Currently, our understanding of the mechanism(s) of radiation-induced death of prostate cancer is limited. In-depth analysis of these processes would facilitate the design of more effective treatment strategies utilizing radiation therapy. An increasingly recognized form of radiation-induced death is postmitotic apoptosis. In this process, radiation damages the tumor cell's DNA. The cell then divides prior to completing DNA repair, an event that is lethal. In order to avoid this fate, the cancer cell may attempt to halt its cell-cycle machinery temporarily to repair its DNA prior to dividing. In the treatment of prostate cancer, radiation therapy currently is being evaluated in combination with androgen deprivation (AD). However, because AD can induce growth arrest, it may reduce the effectiveness of radiation through a reduction in postmitotic apoptosis. To study this effect, we examined the effect of AD on prostate cancer radiosensitivity as it is related to cell-cycle progression. Androgen-sensitive prostate cancer cells demonstrated increased resistance to radiation when deprived of androgenic stimuli. Thus, paradoxically, AD may reduce the radiosensitivity of prostate cancer by means of cell-cycle delay, which results in a reduction in postmitotic apoptosis.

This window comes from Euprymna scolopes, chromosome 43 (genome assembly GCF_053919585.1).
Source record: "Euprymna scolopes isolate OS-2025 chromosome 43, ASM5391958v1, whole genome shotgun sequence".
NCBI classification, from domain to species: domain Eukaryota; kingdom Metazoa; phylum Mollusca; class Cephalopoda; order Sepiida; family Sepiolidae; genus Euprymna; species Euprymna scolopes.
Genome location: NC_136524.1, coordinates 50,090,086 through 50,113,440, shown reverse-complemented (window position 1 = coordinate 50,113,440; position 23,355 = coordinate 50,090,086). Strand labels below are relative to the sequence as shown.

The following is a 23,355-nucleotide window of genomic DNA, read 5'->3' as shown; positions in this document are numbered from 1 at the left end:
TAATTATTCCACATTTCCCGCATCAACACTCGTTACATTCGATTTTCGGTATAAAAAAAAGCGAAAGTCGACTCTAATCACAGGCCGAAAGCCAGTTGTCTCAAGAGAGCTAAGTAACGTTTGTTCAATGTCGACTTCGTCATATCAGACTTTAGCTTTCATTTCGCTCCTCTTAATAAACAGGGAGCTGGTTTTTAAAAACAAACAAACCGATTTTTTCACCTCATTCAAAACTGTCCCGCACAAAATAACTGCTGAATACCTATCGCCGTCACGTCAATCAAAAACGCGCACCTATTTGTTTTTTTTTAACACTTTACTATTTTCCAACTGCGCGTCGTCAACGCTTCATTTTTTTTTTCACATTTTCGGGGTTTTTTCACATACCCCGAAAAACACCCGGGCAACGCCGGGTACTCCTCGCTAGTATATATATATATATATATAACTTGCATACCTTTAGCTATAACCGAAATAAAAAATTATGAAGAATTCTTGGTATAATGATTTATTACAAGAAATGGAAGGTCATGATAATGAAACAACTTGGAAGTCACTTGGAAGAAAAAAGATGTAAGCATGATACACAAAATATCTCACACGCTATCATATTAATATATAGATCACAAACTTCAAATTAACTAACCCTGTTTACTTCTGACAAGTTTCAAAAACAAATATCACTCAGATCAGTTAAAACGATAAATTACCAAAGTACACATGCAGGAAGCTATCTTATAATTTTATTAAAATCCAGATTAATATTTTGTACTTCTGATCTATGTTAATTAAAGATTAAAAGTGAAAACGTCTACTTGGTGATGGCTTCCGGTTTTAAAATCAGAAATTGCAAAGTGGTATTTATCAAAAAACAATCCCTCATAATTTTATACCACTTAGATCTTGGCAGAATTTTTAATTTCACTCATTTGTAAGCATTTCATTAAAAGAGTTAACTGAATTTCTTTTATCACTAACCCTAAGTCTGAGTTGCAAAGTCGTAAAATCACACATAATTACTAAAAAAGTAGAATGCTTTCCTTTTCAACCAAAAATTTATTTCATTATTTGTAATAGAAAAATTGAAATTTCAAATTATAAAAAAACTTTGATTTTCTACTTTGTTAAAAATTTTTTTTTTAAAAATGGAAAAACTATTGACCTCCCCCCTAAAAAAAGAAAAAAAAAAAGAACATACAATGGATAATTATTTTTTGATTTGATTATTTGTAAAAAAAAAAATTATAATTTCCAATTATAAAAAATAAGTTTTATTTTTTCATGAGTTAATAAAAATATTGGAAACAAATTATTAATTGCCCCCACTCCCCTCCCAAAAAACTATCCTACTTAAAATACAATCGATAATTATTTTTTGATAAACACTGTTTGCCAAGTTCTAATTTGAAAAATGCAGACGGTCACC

|Original language||English (US)|
|State||Published - 2000|
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